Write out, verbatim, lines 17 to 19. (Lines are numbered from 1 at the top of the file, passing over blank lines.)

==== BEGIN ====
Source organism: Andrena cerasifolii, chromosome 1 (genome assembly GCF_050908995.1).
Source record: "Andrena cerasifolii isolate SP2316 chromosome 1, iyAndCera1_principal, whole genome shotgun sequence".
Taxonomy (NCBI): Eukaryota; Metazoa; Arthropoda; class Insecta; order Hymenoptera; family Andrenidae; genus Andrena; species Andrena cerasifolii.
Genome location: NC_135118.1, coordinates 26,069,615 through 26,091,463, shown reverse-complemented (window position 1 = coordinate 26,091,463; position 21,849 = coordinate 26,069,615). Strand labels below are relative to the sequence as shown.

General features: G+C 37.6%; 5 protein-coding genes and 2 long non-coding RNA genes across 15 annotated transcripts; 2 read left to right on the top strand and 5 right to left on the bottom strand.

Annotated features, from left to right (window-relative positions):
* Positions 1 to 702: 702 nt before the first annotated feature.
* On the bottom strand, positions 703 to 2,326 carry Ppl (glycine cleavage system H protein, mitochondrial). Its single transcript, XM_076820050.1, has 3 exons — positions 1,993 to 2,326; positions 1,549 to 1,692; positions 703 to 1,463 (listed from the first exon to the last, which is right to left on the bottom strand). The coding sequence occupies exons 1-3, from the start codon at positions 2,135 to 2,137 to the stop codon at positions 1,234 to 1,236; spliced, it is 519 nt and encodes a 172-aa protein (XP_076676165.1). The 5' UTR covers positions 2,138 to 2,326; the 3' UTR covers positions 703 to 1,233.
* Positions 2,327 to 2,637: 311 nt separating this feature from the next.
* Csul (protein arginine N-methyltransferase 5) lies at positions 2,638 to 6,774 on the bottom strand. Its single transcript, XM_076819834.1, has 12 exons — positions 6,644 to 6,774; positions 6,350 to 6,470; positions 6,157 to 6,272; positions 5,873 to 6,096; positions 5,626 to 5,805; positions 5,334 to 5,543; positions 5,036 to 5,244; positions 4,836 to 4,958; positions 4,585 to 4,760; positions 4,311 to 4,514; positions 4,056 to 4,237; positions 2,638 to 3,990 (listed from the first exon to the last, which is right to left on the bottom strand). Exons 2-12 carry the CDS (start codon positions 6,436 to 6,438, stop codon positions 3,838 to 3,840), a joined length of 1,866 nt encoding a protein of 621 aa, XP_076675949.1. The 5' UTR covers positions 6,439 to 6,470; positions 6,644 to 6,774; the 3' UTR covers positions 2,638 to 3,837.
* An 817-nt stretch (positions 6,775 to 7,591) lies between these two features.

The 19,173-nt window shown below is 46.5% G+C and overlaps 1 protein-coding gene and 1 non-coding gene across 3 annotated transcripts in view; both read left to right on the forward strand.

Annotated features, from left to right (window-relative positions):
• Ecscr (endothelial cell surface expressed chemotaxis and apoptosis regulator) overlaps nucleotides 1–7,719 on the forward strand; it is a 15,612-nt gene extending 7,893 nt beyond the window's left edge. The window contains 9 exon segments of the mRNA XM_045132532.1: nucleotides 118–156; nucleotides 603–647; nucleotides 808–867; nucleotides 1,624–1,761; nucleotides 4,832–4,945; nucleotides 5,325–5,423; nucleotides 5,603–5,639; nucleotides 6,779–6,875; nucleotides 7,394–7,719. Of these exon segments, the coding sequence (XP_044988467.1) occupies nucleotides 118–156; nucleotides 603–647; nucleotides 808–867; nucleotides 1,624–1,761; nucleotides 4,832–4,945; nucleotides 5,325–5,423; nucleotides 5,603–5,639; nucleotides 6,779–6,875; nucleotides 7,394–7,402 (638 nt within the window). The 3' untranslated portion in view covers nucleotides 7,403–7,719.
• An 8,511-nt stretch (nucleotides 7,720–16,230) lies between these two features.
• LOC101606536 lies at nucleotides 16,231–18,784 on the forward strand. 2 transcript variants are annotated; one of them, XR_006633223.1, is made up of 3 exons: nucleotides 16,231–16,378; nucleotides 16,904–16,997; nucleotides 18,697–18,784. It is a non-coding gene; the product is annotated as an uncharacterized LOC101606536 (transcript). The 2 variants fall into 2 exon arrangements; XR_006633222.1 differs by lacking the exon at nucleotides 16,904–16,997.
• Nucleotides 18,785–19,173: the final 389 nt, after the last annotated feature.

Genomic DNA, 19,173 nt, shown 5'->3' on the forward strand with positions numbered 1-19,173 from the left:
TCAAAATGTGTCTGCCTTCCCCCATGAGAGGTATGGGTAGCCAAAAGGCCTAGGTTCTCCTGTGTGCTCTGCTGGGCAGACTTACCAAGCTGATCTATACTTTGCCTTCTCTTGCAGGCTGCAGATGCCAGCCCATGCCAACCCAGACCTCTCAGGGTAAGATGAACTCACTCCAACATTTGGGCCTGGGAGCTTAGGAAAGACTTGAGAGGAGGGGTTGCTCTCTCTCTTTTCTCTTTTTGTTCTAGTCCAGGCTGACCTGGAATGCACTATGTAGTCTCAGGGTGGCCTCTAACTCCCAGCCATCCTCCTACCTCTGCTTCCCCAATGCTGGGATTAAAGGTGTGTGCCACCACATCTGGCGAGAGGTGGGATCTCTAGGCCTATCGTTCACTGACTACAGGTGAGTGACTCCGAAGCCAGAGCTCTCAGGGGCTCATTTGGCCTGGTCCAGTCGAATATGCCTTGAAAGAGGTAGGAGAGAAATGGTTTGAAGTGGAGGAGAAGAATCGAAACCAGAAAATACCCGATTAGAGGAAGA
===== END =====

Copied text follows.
• Nucleotides 18,785–19,173: the final 389 nt, after the last annotated feature.

Genomic DNA, 19,173 nt, shown 5'->3' on the forward strand with positions numbered 1-19,173 from the left:
TCAAAATGTGTCTGCCTTCCCCCATGAGAGGTATGGGTAGCCAAAAGGCCTAGGTTCTCCTGTGTGCTCTGCTGGGCAGACTTACCAAGCTGATCTATACTTTGCCTTCTCTTGCAGGCTGCAGATGCCAGCCCATGCCAACCCAGACCTCTCAGGGTAAGATGAACTCACTCCAACATTTGGGCCTGGGAGCTTAGGAAAGACTTGAGAGGAGGGGTTGCTCTCTCTCTTTTCTCTTTTTGTTCTAGTCCAGGCTGACCTGGAATGCACTATGTAGTCTCAGGGTGGCCTCTAACTCCCAGCCATCCTCCTACCTCTGCTTCCCCAATGCTGGGATTAAAGGTGTGTGCCACCACATCTGGCGAGAGGTGGGATCTCTAGGCCTATCGTTCACTGACTACAGGTGAGTGACTCCGAAGCCAGAGCTCTCAGGGGCTCATTTGGCCTGGTCCAGTCGAATATGCCTTGAAAGAGGTAGGAGAGAAATGGTTTGAAGTGGAGGAGAAGAATCGAAACCAGAAAATACCCGATTAGAGGAAGA